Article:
Surveyors find hidden medieval river wall under Palace of Westminster

The Palace of Westminster (Image courtesy of Houses of Parliament Restoration and Renewal)
The Palace of Westminster (Image courtesy of Houses of Parliament Restoration and Renewal)

Surveyors have discovered the possible remains of a 700-year-old Thames River wall, during work on the Palace of Westminster.

They unearthed the wall during thousands of hours of investigative surveys led by the Restoration and Renewal Delivery Authority. The surveys aim to map the condition of the Palace of Westminster before a lengthy restoration programme begins.

Over the summer and early autumn, specialists spent 4,850 hours examining 160 rooms and drilling boreholes up to 70m deep to assess ground conditions around the Palace.

During a geotechnical borehole investigation in Chancellor’s Court, near the House of Lords chamber, surveyors discovered a section of possible medieval river wall. They paused the borehole drill while archaeologists from the Museum of London Archaeology (MOLA) assessed the discovery. 

700-year-old structure

The structure is likely to be at least 700 years old. It is made from Kentish Ragstone, a hard grey limestone quarried from Kent that was also used in the construction of the Tower of London and Westminster Abbey.  

A borehole outside the Palace of Westminster (Image courtesy of Houses of Parliament Restoration and Renewal)

Borehole drills gathered dozens of ground samples from under the palace. A specialist lab in Coventry will test them to better understand the composition of the ground. MOLA will also conduct its own archaeological report based on the data from the boreholes to confirm more about the discovery. 

It is likely this is the second finding of a part of the medieval river wall which runs under Parliament. Surveyors first identified it in Black Rod’s Garden in 2015, when they discovered medieval timber structures thought to represent waterfront revetments. The wall runs alongside the medieval location of the riverside. When the palace was built in the 1800s, after many of the medieval buildings burned down, land was reclaimed from the Thames to make the site bigger. 

(Image courtesy of Houses of Parliament Restoration and Renewal)
Workers marking sample tubes of stone before they are sent away for lab testing (Image courtesy of Houses of Parliament Restoration and Renewal)
Programme of inspections

Elsewhere, surveyors inspected 160 rooms across Parliament to look at a range of issues such as wall cavities, the material makeup of the building and the weight-bearing of historic flooring. Specialist teams will continue to inspect the hundreds of miles of interconnected power cables, gas, water and heating pipes, as well as outdated water and sewerage systems.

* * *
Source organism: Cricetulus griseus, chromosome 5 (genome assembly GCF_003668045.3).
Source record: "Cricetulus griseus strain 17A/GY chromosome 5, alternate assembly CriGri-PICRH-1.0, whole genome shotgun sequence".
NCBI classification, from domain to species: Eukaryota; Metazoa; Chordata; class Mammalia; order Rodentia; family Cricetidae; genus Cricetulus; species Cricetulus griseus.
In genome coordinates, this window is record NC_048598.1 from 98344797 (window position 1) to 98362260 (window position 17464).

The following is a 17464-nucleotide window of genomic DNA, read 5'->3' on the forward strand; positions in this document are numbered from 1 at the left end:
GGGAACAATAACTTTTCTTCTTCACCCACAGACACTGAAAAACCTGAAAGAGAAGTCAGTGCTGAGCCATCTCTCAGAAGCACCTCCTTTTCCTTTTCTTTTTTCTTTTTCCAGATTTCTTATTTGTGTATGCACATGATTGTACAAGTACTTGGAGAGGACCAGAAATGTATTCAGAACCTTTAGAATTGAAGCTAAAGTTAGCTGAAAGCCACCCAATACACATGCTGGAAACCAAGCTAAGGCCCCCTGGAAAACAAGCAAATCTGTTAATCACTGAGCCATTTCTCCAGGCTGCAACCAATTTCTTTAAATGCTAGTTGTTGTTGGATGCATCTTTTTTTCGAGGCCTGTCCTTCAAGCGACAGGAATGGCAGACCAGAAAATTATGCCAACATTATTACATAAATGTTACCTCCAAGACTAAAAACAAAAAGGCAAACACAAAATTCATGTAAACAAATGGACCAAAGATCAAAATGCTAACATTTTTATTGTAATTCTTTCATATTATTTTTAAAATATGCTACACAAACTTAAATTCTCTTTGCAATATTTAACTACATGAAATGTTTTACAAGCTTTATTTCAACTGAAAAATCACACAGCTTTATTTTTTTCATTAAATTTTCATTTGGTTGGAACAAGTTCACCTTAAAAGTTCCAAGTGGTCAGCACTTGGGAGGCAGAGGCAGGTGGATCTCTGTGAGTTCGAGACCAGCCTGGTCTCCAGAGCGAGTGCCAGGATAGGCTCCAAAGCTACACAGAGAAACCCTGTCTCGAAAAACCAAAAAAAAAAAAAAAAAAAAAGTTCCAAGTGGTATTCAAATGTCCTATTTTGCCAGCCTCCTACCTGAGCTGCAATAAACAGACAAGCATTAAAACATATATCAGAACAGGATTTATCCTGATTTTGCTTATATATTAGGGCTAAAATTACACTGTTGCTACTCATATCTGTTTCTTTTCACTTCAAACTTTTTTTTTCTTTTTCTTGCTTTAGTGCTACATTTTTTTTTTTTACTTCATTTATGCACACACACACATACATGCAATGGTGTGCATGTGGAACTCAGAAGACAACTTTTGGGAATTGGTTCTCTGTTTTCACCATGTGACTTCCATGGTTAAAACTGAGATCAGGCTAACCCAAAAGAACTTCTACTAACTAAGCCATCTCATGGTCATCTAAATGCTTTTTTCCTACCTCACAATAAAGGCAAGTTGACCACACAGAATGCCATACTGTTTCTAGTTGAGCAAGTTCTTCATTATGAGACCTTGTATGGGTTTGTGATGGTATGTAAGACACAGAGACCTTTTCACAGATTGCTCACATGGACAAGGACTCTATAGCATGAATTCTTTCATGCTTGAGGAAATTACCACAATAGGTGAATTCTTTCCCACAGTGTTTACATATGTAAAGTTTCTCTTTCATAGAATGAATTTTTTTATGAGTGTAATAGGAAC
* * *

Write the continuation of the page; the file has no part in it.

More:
Since January, Restoration and Renewal Programme teams have examined more than 2,089 spaces across the Palace of Westminster. Other surveys conducted earlier in 2022 include a thermographic study of heat loss from the building, examination of room spaces, and studying conditions just under the surface of the ground to measure tree roots and other obstructions which could impair restoration works. 

In July, both Houses of Parliament approved a new approach to govern and deliver the work to restore and renew the Palace of Westminster. As a result, Parliament agreed the programme of works should initially focus on the following priority areas:   

  • Fire safety and protection   
  • Replacement of mechanical, electrical, drainage and plumbing, and data and communications systems 
  • Asbestos management and wider health and safety issues 
  • Conservation of the building fabric including stonework.     

The Restoration and Renewal Programme will develop options, guided by the R&R Delivery Authority, which will include a variety of ways in which they can deliver the works. These include minimising the time and extent to which MPs and staff will move out of the palace, and different levels of ambition for the works.

‘More finds to come’

David Goldstone, CEO of the Houses of Parliament Restoration and Renewal Delivery Authority, said: “We’re getting on with the job of protecting the Palace of Westminster, carrying out thousands of hours of surveys to understand the condition of the building. This is a national effort, calling on businesses and expertise from across the nation.  

“Small- and medium-sized companies are already benefiting from Restoration and Renewal Delivery Authority surveying work, with five out of our seven recent contracts awarded to small- and medium-sized enterprises.”

Patsy Richards, interim CEO of the Houses of Parliament Restoration and Renewal Sponsor Body, said: “We expect more exciting finds from dozens of surveys carried out over the coming months. We are also working really closely with the teams who keep the Palace running now. As we learn more from our surveys, we can develop in more detail proposals to agree a safe and cost-effective way to plan the work needed to restore the Palace of Westminster and preserve it for future generations.” 

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